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Stylize Standard WPF Tabs Into Aqua Gel

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Stylize Standard WPF Tabs Into Aqua Gel

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I was making this WPF based application on weekends and wanted it to have a gel like look. I did not want to create a new control instead I wanted to make sure that I used WPF styles to change the look of the tab. I decided to share this experience so that anyone who wants to do this does not have to do any research. The things that I will do to make this happen required very simple and basic WPF knowledge and is thus considered as kid stuff to many WPF pros. But none the less, I am interested to share this. Here goes ...

Download GelTab.zip

Styling and Templates

[img_assist|nid=3651|title=|desc=|link=none|align=left|width=240|height=228]WPF has the capability of applying styles like css does to html. Any WPF control that we use has something called a control template. The control template defines how the control will look. The control template may contain triggers also. Let try to understand from the diagram below how WPF renders a control UI.

The basic WPF control has a template which it uses to render the UI from the control definition. This can be changed by applying a custom style. In order to do that we must first define a custom style where we can modify the template for the control. By doing so we will able to completely change the look and behavior of the control. We can even make a tab look like a listbox a tree. The possibilities are endless. However today we will only try to make the tab look like blue gel based (Aqua) tab. Which should look like this (by the way. I have not yet decided on the blue shade ... it still looks a little ugly) ...




In order change a tab to look like this I will need to write a style and modify that style.

[img_assist|nid=3655|title=|desc=|link=none|align=left|width=240|height=228]The control code will stay the same but the style template will change. In order to this we will create a resource dictionary. So we have created a resource dictionary called GelTabStyle.xaml. In order for this to be used by the application the this will need to be added into the application dictionary ( we can also put it in the file with the tab instance, but that is not a good practice). When we add such a resource dictionary from the Visual studio or Microsoft Expression Blend the IDE automatically modifies the App.xaml to include the resource dictionary. Here is how our App.xaml should look like ...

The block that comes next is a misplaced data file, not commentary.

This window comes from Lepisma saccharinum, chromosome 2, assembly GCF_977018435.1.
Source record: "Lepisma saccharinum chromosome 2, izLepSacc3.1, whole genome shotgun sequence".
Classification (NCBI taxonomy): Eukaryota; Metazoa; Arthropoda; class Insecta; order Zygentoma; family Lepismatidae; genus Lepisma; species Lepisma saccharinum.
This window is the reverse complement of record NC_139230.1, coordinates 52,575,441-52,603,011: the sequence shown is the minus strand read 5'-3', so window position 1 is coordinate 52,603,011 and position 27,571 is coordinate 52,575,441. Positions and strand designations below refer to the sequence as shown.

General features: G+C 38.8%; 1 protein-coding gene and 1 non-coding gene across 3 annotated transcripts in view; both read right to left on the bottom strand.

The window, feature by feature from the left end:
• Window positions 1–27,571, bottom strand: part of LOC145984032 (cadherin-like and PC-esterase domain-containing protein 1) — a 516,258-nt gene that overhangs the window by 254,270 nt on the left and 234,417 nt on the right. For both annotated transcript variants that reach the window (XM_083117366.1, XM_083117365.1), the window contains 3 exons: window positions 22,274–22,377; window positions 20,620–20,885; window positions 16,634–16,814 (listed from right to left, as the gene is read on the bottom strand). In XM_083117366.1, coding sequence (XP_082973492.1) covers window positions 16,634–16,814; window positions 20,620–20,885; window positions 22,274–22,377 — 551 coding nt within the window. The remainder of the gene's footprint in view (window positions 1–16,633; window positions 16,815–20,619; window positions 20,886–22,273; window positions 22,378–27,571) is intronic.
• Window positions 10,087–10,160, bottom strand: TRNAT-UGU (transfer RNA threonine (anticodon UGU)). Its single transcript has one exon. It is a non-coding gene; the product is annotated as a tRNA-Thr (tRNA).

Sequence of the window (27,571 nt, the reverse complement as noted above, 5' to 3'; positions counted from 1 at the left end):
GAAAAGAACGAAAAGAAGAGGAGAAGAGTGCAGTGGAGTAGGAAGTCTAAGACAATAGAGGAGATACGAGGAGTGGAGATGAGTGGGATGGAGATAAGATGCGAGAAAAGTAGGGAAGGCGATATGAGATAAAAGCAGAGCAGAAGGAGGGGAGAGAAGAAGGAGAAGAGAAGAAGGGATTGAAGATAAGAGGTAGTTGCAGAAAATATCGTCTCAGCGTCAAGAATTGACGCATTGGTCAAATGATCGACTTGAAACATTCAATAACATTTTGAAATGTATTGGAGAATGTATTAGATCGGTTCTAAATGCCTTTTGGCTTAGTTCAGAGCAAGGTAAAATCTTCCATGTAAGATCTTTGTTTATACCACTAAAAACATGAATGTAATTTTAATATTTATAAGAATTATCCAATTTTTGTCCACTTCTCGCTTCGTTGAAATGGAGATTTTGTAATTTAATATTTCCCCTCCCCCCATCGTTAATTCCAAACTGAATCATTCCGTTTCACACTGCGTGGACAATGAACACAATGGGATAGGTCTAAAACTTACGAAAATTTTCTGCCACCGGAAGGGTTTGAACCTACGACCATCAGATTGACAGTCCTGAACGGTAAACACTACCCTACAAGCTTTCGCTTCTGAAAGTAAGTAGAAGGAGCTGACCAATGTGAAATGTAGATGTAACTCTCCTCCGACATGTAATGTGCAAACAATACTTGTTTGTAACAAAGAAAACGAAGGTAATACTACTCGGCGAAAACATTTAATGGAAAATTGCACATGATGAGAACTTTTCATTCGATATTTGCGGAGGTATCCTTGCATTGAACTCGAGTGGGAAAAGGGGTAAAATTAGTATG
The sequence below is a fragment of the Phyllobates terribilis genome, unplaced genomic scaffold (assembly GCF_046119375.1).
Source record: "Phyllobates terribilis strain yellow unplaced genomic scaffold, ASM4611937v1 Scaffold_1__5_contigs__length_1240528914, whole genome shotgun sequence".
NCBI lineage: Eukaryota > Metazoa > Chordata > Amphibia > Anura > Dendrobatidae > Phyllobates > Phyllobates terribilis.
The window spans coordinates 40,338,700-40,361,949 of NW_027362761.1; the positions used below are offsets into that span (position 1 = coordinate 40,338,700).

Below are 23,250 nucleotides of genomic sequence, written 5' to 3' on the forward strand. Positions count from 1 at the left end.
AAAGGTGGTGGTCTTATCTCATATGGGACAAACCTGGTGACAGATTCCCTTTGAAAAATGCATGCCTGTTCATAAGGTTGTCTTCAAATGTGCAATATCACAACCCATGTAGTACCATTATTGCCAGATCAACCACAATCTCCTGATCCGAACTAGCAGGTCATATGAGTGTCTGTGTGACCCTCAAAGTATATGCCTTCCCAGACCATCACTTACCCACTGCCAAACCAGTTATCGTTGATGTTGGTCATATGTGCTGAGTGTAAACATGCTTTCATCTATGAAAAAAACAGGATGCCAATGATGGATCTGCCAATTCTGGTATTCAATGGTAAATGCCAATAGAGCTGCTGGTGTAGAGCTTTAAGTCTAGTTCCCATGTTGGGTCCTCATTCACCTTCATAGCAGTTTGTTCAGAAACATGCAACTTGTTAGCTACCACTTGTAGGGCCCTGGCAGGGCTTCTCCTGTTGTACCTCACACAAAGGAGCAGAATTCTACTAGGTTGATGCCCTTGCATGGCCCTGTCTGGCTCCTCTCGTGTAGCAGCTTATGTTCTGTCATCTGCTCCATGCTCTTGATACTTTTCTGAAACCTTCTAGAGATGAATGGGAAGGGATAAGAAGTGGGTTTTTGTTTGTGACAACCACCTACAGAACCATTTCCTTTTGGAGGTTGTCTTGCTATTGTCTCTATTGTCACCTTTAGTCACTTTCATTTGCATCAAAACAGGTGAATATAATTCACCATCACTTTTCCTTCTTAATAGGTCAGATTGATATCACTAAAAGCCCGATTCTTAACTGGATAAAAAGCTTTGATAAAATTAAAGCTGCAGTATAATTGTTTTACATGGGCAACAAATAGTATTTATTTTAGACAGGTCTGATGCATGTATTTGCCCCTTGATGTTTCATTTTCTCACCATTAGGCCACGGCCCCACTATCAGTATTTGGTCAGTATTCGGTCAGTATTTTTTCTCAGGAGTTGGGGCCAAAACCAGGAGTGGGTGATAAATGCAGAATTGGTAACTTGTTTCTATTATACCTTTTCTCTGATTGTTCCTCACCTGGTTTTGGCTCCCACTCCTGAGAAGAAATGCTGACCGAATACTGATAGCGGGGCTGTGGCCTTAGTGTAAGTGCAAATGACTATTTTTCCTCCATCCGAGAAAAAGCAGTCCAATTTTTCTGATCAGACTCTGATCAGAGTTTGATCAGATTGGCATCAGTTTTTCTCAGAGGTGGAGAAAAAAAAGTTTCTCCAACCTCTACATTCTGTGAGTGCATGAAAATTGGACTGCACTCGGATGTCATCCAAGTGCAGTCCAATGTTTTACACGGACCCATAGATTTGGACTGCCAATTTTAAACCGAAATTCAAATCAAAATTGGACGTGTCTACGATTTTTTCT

<ResourceDictionary Source="GelTabStyle.xaml"/>


WPF Control Composition & Templates

As I have already stated that a WPF control has templates to define its UI, what are these templates made of? They are made of WPF shapes, other WPF controls, triggers and GDI resource definitions. To have a very simple idea see the diagram below...


A control has a template which is made of WPF basic elements and controls, and each of those controls have templates which have WPF elements and controls in them. We can define a style in a resource dictionary (in our case the GelTabStyle.xaml) and inside a style we can define our custom control template. Before we go any further lets try to look up a tab controls template.

Anatomy of a Tab

If you pry open the template that renders the tab control with Expresssion Blend then you would find that there is a grid with 2 rows. The first row contains the tab item headers and second part contains the tab body. See the diagram below ...


Since we want the tab headers to be gradient gel like we will define a style for those and will call them "GelTabItem" and also will need to change the bottom container and will call that "GelTab" style. For our case we only the the tab headers to placed at top ... so we wont bother with placing them at left, right or bottom.

Inside the resource dictionary we have defined some colors and some gradient brushes to do our painting, which looks like this ...